Cost Cutting Strategies For Medical Practices

July 21, 2007

Today more than ever, we hear pleas from physicians around the country: “Help us cut our overhead!”  To maintain their incomes in today’s managed care environment, physicians have two options: either increase revenue or cut costs.  Sad but true, declining reimbursements show little hope of turning around.  Therefore, physicians need to focus carefully on overhead.  As practice administrators and financial advisors to medical practices, you are in a unique position to assist physicians with this need.

While many believe there is no fat left to trim, savvy advisors and administrators can reduce costs through inventive, resourceful means, resulting in higher profits for the practice and loyalty and appreciation from the physicians.

Cutting costs, however, is no easy task.  Rarely do we find practices with staff standing around with nothing to do or taking leisurely breaks.  Rather, most practices have a lean workforce with few obvious expenses to cut.  Accordingly, the step-by-step process outlined below will help you plan your strategy for cutting costs and improving the practice’s bottom line.

Step 1 – Study internal controls.  Financial controls are crucial for reliable data.  If the practice doesn’t know how much money is actually flowing out of the practice, how can they possibly expect to control those expenses?  While most people think of internal controls as a means to safeguard against fraud, they really serve as the key to making sound management decisions.

Proper internal controls help to prevent and detect errors.  Medical practices today are past-paced and complex businesses.  Mistakes will happen.  A good system of checks and balances will help to minimize inadvertent mistakes.  In addition, the mere presence of formal control procedures encourages adherence to policies.  When an office environment emanates a lack of accountability and controls, staff can sense this, sloppiness proliferates, and financial data becomes useless.  Remember: “Garbage in, garbage out.”

The keys to internal controls are segregation of duties and a system of checks and balances.  The larger the practice, the easier it is to segregate key financial duties.  Yet, even in a solo practice a minimum amount of segregation is possible.  Physician involvement (or at least the appearance thereof) is an effective enforcement method.

If you’re not sure how strong the practice’s controls are, you should perform an internal control study before you move on to Step 2.  Based on the results, you can determine how much you can rely on the practice’s data and adjust your analysis accordingly.

Step 2  – Understand the big picture.  Determine where the practice stands in relation to their peers.  It’s very difficult to assess the appropriateness of expenses if you don’t have some benchmark to measure against.  First, gather the necessary reports – financial statements, month-end and year-end management reports, billing reports, and budgets.  Study the trends from year to year and month to month.  Compare your data to specialty-specific industry statistics, first making sure that you group your data the same way they do.  Good benchmarking sources include the Medical Group Management Association, the American Medical Group Association, and numerous specialty societies.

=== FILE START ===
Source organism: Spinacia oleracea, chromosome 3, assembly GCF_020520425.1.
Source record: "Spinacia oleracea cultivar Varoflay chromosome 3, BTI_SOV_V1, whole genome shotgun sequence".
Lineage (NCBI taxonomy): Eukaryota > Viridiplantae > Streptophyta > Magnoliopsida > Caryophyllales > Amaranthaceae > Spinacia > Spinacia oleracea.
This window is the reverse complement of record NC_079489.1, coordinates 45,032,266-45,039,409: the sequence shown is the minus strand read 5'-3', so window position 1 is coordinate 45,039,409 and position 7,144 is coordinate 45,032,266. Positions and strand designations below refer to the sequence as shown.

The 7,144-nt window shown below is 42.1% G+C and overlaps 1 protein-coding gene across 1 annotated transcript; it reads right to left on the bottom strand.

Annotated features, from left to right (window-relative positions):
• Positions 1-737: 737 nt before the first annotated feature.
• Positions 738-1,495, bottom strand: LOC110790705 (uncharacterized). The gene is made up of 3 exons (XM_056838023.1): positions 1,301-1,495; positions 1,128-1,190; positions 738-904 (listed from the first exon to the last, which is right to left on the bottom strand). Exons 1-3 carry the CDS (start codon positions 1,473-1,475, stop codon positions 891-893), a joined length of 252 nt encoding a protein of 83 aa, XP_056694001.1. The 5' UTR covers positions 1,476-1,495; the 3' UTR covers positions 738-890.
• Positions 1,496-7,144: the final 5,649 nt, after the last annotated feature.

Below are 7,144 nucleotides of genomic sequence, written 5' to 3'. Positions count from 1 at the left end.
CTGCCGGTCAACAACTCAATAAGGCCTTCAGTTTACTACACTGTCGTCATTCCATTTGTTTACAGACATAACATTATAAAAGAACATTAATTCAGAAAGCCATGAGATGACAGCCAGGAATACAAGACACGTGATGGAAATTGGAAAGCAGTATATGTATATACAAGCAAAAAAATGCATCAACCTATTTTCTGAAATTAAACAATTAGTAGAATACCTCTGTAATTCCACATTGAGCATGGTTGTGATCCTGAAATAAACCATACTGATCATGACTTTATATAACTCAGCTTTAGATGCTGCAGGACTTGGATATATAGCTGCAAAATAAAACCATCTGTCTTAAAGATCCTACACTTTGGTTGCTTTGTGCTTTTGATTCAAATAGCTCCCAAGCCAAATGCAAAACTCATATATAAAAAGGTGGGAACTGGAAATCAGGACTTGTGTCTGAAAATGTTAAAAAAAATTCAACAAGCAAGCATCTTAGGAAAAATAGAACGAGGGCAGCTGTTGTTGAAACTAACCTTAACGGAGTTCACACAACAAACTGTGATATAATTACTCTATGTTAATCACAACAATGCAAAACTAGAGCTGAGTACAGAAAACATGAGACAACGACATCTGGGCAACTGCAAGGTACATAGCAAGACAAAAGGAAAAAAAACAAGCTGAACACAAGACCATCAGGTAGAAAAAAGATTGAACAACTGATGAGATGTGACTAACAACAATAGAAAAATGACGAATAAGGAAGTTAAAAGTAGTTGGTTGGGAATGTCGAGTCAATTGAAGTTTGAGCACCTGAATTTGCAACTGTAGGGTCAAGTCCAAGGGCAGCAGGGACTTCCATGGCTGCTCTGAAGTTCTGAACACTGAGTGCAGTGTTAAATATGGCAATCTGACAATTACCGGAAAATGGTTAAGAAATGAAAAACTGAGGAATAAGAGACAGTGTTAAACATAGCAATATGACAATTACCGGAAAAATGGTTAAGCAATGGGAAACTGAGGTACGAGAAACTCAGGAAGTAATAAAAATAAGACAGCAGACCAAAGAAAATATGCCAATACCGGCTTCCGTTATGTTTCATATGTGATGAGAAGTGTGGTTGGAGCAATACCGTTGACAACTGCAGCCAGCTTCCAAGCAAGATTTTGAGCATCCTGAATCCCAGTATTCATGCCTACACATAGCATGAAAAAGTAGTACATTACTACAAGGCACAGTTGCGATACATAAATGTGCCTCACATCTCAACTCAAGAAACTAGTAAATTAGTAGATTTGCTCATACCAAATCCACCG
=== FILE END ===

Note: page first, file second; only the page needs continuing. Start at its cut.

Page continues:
Analyze and explain any variances between the practice and the associated benchmarks.  “Slice and dice” the data. For example, look at ratios of expense categories to revenue, amounts per- physician or per-provider, and FTEs (full time equivalents) per-physician or per-provider.

Don’t use the statistics as “gospel”.  Instead, use them to highlight potential problem areas.  Then you’re ready to move on to Step 3.

Step 3 – Get your arms around the big items.  To get the biggest bang for your buck, focus first on overhead items that represent the largest individual expenses.

For most practices, support staff is the largest single expense.  Be sure that current support staff levels are appropriate given the number of providers in the practice.  The MGMA provides useful benchmarks in this area.  Whenever possible, drill down to broad groupings, such as front office, clinical staff, and back office, or even to individual job categories.

It’s important to consider the practice’s overall productivity (volume) in your analysis of staffing.  We recently performed a staffing analysis for a client who insisted he was overstaffed.  In comparing his provider-to-staff ratio to similar practices, he did appear to be overstaffed.  However, his annual charges and receipts were almost double that of similar practices, thus creating more work and higher staffing requirements.

If you believe the practice is overstaffed, look for creative ways to reorganize.  Rather than eliminate personnel, see if existing staff can be used to make the physicians more productive.  Also, look for efficiencies.  Do the nurses pull their own charts or waste time looking for charts?  Perhaps a part-time college student could pull and re-file charts, thereby reducing clinical staff levels.

Once you have examined the number and mix of staff, look at salaries and turnover.  Make sure that salaries are competitive within the practice’s geographic area.  Although salary surveys exist, they are often not geographically specific.  Your best source for relevant salary data is to ask your peers.  Paying a fair salary results in satisfied, motivated staff, who contribute to productivity and profitability.  Also, recruitment fees, training costs and loss of productivity associated with turnover is much more costly than giving raises and bonuses to high quality staff.